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British Columbia ditches tuition fees for former kids in care aged 19 to 26

British Columbia Premier John Horgan speaks outside Government House in Victoria, B.C., on Thursday, June 29, 2017. British Columbia's NDP government is bringing back the province's human rights commission, which was scuttled by the previous Liberal regime in 2002 in favour of a complaint-driven tribunal.
Image Credit: THE CANADIAN PRESS/Darryl Dyck
September 01, 2017 - 4:46 PM

NANAIMO, B.C. - Premier John Horgan says British Columbia has waived tuition at all 25 of its post-secondary institutions for former youth in care to give them a chance to succeed.

He told an audience of students and alumni at Vancouver Island University in Nanaimo that the government as parent of foster kids has a responsibility to ensure they are helped on their path to education and a better future.

Youth who were in care for at least two years and who are between 19 and 26 are eligible for the program.

Horgan says more support will be announced for young people who were in care in a financial update to the provincial budget on Sept. 11.

George Davison, president of the Federation of Post-Secondary Educators of BC, supported the provincial government's approach.

He says with provincewide support, youth who were in care will be able to find new opportunities to improve their futures, adding that 80 per cent of future jobs in the province will require some kind of post-secondary training.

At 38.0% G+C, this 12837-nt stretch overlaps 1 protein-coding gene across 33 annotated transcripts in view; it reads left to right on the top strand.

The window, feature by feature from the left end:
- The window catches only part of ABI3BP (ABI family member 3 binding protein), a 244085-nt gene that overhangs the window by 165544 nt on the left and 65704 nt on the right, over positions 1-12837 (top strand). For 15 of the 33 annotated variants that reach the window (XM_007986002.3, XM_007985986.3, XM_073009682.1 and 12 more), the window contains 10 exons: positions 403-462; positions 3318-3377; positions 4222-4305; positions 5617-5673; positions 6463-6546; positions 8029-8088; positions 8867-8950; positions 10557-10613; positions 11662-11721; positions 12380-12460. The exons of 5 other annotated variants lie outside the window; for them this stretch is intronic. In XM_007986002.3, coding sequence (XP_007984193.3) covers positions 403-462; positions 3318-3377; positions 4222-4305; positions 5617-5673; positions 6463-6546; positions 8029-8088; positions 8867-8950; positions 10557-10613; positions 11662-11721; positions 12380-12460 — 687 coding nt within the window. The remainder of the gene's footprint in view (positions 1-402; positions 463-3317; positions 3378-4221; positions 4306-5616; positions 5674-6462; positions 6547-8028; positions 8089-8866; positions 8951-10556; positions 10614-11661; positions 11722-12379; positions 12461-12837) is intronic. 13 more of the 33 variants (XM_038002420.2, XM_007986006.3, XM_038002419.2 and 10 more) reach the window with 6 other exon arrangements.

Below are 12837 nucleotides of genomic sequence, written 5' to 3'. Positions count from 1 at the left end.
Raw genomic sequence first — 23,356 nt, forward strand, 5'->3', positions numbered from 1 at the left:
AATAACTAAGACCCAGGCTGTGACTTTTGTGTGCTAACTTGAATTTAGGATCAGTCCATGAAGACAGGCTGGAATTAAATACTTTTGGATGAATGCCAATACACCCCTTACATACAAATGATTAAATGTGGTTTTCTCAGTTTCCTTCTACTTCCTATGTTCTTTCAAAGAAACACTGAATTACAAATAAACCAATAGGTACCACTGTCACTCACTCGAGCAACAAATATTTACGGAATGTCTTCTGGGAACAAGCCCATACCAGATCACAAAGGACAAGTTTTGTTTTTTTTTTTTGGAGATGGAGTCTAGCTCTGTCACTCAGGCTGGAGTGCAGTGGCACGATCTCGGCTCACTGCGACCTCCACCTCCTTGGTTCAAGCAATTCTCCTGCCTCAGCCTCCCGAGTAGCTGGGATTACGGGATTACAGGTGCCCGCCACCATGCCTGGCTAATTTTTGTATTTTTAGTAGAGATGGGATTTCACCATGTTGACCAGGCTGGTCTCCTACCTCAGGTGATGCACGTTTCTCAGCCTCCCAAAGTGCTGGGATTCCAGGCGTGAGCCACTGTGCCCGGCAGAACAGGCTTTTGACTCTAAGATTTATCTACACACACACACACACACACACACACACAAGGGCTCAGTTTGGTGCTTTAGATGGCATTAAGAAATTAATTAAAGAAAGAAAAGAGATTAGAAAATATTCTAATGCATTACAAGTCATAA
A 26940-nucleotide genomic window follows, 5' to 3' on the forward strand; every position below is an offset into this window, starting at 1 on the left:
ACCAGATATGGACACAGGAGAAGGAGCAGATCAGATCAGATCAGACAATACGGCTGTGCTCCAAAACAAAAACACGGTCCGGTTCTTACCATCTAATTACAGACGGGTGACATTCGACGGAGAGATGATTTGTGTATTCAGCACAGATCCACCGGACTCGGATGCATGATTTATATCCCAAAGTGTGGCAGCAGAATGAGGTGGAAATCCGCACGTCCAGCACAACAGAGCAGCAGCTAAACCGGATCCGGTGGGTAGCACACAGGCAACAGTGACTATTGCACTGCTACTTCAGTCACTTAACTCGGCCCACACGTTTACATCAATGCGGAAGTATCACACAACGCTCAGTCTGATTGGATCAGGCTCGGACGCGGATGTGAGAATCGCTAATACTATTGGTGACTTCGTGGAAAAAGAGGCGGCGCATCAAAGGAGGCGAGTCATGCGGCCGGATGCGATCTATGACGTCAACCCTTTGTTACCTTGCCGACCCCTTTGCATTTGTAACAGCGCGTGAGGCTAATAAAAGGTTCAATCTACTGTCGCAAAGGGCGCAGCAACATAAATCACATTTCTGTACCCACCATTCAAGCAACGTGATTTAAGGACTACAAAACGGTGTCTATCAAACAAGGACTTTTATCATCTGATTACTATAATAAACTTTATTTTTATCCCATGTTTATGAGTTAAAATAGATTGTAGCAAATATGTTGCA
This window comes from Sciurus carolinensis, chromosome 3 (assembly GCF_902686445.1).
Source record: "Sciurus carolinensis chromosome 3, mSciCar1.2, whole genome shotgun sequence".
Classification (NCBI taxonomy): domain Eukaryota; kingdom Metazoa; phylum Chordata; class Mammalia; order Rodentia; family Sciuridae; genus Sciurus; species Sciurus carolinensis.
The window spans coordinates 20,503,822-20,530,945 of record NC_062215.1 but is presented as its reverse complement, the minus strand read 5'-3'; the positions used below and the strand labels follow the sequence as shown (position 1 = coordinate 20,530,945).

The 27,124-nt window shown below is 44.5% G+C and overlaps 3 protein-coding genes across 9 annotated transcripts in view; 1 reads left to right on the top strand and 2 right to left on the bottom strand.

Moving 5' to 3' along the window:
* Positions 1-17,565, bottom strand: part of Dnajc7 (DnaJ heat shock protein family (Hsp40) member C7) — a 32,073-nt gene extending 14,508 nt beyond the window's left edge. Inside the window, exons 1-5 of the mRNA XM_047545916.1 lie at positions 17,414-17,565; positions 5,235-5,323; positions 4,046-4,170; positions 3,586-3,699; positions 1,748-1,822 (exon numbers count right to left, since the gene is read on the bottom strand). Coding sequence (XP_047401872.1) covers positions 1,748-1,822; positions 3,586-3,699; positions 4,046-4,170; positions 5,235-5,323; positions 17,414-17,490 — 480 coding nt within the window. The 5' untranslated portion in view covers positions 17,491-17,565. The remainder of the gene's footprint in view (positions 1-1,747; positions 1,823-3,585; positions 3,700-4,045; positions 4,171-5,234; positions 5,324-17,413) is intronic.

"The provincial government has streamlined what, until today, was a patchwork of different programs and initiatives that provided varying degrees of tuition support to former youth-in-care, and it has replaced that with a system that is straightforward: tuition-free post-secondary education," he said in a statement on Friday.

Previously, youth who had been in care had to find their own funding support.

In the 2015-16 school year, the federation says about 150 former youth-in-care enrolled in tuition-waiver programs at the 12 post-secondary institutions that offered some form of help.

A fourth-year child and youth care student at Vancouver Island University told the audience that many people in that situation are marginalized and expectations for them are low.

Eligible students who have already paid tuition for September enrolment will get their fees refunded.

News from © The Canadian Press, 2017
The Canadian Press

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